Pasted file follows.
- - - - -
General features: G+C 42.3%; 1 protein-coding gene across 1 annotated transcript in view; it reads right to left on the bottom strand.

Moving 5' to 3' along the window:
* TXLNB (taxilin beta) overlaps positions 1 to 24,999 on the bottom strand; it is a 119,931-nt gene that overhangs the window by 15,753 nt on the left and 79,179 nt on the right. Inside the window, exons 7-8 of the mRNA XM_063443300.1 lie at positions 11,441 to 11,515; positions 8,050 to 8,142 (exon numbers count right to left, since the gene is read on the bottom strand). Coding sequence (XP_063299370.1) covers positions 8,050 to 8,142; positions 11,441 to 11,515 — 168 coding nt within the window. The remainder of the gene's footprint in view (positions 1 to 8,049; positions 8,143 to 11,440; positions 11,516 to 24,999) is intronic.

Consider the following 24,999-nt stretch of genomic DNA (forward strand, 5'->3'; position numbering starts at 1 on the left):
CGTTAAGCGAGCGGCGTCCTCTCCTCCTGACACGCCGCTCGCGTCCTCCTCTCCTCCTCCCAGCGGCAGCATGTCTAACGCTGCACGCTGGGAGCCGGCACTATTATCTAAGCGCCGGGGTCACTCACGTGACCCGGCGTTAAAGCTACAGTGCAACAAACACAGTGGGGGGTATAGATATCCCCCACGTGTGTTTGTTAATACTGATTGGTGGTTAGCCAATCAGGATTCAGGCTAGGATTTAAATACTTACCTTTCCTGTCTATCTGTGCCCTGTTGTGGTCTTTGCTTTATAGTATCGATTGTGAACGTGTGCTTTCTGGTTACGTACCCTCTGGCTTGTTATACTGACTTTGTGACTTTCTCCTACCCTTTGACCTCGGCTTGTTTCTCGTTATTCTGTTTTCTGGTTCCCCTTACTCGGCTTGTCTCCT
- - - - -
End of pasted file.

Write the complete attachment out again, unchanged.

General features: G+C 42.3%; 1 protein-coding gene across 1 annotated transcript in view; it reads right to left on the bottom strand.

Moving 5' to 3' along the window:
* TXLNB (taxilin beta) overlaps positions 1 to 24,999 on the bottom strand; it is a 119,931-nt gene that overhangs the window by 15,753 nt on the left and 79,179 nt on the right. Inside the window, exons 7-8 of the mRNA XM_063443300.1 lie at positions 11,441 to 11,515; positions 8,050 to 8,142 (exon numbers count right to left, since the gene is read on the bottom strand). Coding sequence (XP_063299370.1) covers positions 8,050 to 8,142; positions 11,441 to 11,515 — 168 coding nt within the window. The remainder of the gene's footprint in view (positions 1 to 8,049; positions 8,143 to 11,440; positions 11,516 to 24,999) is intronic.

Consider the following 24,999-nt stretch of genomic DNA (forward strand, 5'->3'; position numbering starts at 1 on the left):
CGTTAAGCGAGCGGCGTCCTCTCCTCCTGACACGCCGCTCGCGTCCTCCTCTCCTCCTCCCAGCGGCAGCATGTCTAACGCTGCACGCTGGGAGCCGGCACTATTATCTAAGCGCCGGGGTCACTCACGTGACCCGGCGTTAAAGCTACAGTGCAACAAACACAGTGGGGGGTATAGATATCCCCCACGTGTGTTTGTTAATACTGATTGGTGGTTAGCCAATCAGGATTCAGGCTAGGATTTAAATACTTACCTTTCCTGTCTATCTGTGCCCTGTTGTGGTCTTTGCTTTATAGTATCGATTGTGAACGTGTGCTTTCTGGTTACGTACCCTCTGGCTTGTTATACTGACTTTGTGACTTTCTCCTACCCTTTGACCTCGGCTTGTTTCTCGTTATTCTGTTTTCTGGTTCCCCTTACTCGGCTTGTCTCCT